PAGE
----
U.S. Immigration/U.S.-Mexico Border

| February 19, 2010 Print

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What we see: A lack of economic opportunity, often fueled by U.S. trade and investment policies, is escalating pressure for many people living on the margins of society to migrate. At the same time, the United States is increasingly dependent on migrant labor.

Nevertheless, existing policies and practices in the United States, including mass deportations, criminalization of migrants, and militarization of the southwest border, are pushing migrants deeper into the shadows of society, keeping them in a semi-permanent state of insecurity and vulnerability.

  • Close to 3,000 migrant deaths were recorded between 1998 and 2005, with numbers increasing every year.
  • Between 8.5 and 12 million undocumented workers live and work in the United States.
  • Over 22,000 people are held in immigration detention on any given day. They are held in hundreds of local prisons, jails, and private contract facilities throughout the U.S. and are typically subjected to arbitrary punishment, including neglect of basic medical and hygienic needs and sexual abuse.
  • According to the National Immigration Forum, the average immigrant will pay an estimated $80,000 more in taxes than they will receive in local, state, and federal benefits over their lifetimes. According to the World Bank, global remittances by migrants were $167 billion in 2005.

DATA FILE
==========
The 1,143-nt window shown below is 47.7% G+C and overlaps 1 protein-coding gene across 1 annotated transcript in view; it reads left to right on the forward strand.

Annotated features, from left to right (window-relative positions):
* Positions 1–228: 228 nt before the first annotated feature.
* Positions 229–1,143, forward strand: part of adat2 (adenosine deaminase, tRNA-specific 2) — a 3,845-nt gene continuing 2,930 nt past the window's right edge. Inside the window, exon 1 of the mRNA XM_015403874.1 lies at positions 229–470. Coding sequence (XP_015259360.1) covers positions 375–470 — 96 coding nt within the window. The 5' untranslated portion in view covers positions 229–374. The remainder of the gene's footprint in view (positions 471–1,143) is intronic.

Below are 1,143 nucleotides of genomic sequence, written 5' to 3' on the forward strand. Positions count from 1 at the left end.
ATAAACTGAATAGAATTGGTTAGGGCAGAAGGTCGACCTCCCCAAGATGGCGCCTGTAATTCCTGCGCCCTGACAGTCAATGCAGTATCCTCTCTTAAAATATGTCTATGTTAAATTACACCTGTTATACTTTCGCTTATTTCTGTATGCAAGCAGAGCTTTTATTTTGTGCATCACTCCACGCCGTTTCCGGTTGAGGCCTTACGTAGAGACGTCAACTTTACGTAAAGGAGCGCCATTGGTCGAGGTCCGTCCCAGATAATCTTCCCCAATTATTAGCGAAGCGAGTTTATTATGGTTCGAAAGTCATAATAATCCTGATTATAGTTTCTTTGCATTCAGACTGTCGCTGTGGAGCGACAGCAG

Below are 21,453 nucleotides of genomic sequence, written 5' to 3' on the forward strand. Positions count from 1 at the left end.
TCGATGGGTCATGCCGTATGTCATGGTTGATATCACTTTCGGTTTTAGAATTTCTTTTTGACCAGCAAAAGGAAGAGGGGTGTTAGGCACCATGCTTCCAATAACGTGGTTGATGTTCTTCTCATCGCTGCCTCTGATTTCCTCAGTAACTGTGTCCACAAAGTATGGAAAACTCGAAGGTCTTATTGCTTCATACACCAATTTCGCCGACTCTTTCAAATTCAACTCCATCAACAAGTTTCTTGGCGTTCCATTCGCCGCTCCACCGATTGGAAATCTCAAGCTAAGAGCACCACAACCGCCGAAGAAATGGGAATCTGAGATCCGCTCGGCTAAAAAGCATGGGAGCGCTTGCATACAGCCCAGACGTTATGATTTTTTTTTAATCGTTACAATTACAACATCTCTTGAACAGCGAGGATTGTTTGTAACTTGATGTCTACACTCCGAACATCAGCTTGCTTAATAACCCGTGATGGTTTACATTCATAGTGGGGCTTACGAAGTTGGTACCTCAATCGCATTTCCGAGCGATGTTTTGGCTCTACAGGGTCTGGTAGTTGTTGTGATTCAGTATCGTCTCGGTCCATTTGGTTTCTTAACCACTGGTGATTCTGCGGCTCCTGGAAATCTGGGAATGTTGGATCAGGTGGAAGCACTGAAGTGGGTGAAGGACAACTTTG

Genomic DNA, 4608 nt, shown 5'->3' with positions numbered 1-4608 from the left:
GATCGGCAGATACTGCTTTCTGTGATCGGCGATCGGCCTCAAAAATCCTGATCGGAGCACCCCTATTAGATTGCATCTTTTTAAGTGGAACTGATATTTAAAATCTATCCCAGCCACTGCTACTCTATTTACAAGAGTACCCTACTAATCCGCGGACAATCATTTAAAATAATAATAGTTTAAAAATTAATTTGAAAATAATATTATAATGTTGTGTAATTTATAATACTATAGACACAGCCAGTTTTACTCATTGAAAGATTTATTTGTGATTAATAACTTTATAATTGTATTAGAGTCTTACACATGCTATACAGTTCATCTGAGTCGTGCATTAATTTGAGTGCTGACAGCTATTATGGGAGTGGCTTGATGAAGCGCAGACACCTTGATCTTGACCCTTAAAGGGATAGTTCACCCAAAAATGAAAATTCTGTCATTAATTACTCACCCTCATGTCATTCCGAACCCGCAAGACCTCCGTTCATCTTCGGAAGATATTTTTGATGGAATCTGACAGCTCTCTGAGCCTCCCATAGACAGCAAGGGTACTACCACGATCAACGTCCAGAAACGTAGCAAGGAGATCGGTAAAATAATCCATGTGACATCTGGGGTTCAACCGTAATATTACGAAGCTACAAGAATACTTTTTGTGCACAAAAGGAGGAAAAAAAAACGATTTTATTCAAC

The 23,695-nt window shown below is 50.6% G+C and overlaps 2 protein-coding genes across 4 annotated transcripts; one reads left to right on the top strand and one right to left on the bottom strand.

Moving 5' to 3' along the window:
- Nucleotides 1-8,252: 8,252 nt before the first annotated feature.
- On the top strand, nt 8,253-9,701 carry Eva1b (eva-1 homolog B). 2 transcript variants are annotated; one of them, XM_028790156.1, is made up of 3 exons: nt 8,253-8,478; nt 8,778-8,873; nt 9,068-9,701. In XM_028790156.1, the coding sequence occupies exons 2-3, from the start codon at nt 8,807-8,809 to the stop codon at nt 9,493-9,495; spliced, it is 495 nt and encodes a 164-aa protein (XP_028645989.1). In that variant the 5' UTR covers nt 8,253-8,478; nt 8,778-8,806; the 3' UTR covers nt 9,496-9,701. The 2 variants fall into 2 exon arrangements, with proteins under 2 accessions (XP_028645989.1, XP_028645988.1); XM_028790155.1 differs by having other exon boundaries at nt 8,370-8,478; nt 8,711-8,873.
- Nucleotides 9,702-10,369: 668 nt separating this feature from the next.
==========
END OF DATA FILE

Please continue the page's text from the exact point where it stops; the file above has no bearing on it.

What our faith tells us: Our faith mandates us to welcome the stranger. In his 2009 encyclical, Pope Benedict XVI calls for migration policies focused toward “safeguarding the needs and rights of individual migrants and their families, and at the same time, those of the host countries.” Catholic Social Teaching affirms the right to migrate, but also the right to not have to migrate. We must welcome migrants into our communities and places of worship while working with other countries to address the root causes of migration, including economic injustice, environmental catastrophes, armed conflicts, and religious or political persecution.

What we hope for: A just immigration policy must holistically address the root causes of migration, and respect the basic human dignity and rights of migrants regardless of their country of origin or their legal status.

Legislation: We call on Congress to enact legislation on immigration that includes:

  • Provisions for timely family reunification.
  • Opportunities for hard-working migrants already in the U.S. to regularize their status through a system that is simple, fair, and accessible and provides avenues to citizenship for those that desire it.
  • Effective oversight mechanisms that support community security, human rights and accountability, particularly in the U.S.-Mexico border region.
  • A safe and dignified way for future migrants to enter and work in the country legally.
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